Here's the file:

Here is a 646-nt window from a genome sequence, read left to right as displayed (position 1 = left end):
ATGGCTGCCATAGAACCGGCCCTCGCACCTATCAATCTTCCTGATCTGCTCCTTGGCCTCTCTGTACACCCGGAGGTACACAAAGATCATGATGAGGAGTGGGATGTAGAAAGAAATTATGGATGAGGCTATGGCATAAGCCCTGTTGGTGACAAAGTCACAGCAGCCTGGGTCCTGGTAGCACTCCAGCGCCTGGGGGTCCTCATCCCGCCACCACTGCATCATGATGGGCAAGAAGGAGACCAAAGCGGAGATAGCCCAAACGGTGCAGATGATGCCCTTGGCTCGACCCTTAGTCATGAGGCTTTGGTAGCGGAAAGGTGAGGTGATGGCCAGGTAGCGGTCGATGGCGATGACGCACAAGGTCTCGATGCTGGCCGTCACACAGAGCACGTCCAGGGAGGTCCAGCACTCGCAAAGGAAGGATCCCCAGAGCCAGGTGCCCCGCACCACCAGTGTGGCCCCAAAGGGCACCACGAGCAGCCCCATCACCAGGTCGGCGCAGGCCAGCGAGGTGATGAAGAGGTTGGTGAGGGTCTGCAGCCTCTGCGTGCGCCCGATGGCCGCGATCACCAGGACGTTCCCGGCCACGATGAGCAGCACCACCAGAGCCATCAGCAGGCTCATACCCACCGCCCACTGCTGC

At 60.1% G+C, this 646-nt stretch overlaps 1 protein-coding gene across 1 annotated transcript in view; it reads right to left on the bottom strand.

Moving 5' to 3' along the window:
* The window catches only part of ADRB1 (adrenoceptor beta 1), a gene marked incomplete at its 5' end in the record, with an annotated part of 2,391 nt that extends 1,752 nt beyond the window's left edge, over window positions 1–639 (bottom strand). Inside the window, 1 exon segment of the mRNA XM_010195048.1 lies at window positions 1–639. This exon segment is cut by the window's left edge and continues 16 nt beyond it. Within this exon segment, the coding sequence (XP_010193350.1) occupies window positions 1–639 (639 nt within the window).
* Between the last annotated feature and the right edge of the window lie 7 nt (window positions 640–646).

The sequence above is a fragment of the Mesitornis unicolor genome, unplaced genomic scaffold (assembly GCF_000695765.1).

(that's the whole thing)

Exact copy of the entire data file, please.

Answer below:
Here is a 646-nt window from a genome sequence, read left to right as displayed (position 1 = left end):
ATGGCTGCCATAGAACCGGCCCTCGCACCTATCAATCTTCCTGATCTGCTCCTTGGCCTCTCTGTACACCCGGAGGTACACAAAGATCATGATGAGGAGTGGGATGTAGAAAGAAATTATGGATGAGGCTATGGCATAAGCCCTGTTGGTGACAAAGTCACAGCAGCCTGGGTCCTGGTAGCACTCCAGCGCCTGGGGGTCCTCATCCCGCCACCACTGCATCATGATGGGCAAGAAGGAGACCAAAGCGGAGATAGCCCAAACGGTGCAGATGATGCCCTTGGCTCGACCCTTAGTCATGAGGCTTTGGTAGCGGAAAGGTGAGGTGATGGCCAGGTAGCGGTCGATGGCGATGACGCACAAGGTCTCGATGCTGGCCGTCACACAGAGCACGTCCAGGGAGGTCCAGCACTCGCAAAGGAAGGATCCCCAGAGCCAGGTGCCCCGCACCACCAGTGTGGCCCCAAAGGGCACCACGAGCAGCCCCATCACCAGGTCGGCGCAGGCCAGCGAGGTGATGAAGAGGTTGGTGAGGGTCTGCAGCCTCTGCGTGCGCCCGATGGCCGCGATCACCAGGACGTTCCCGGCCACGATGAGCAGCACCACCAGAGCCATCAGCAGGCTCATACCCACCGCCCACTGCTGC

At 60.1% G+C, this 646-nt stretch overlaps 1 protein-coding gene across 1 annotated transcript in view; it reads right to left on the bottom strand.

Moving 5' to 3' along the window:
* The window catches only part of ADRB1 (adrenoceptor beta 1), a gene marked incomplete at its 5' end in the record, with an annotated part of 2,391 nt that extends 1,752 nt beyond the window's left edge, over window positions 1–639 (bottom strand). Inside the window, 1 exon segment of the mRNA XM_010195048.1 lies at window positions 1–639. This exon segment is cut by the window's left edge and continues 16 nt beyond it. Within this exon segment, the coding sequence (XP_010193350.1) occupies window positions 1–639 (639 nt within the window).
* Between the last annotated feature and the right edge of the window lie 7 nt (window positions 640–646).

The sequence above is a fragment of the Mesitornis unicolor genome, unplaced genomic scaffold (assembly GCF_000695765.1).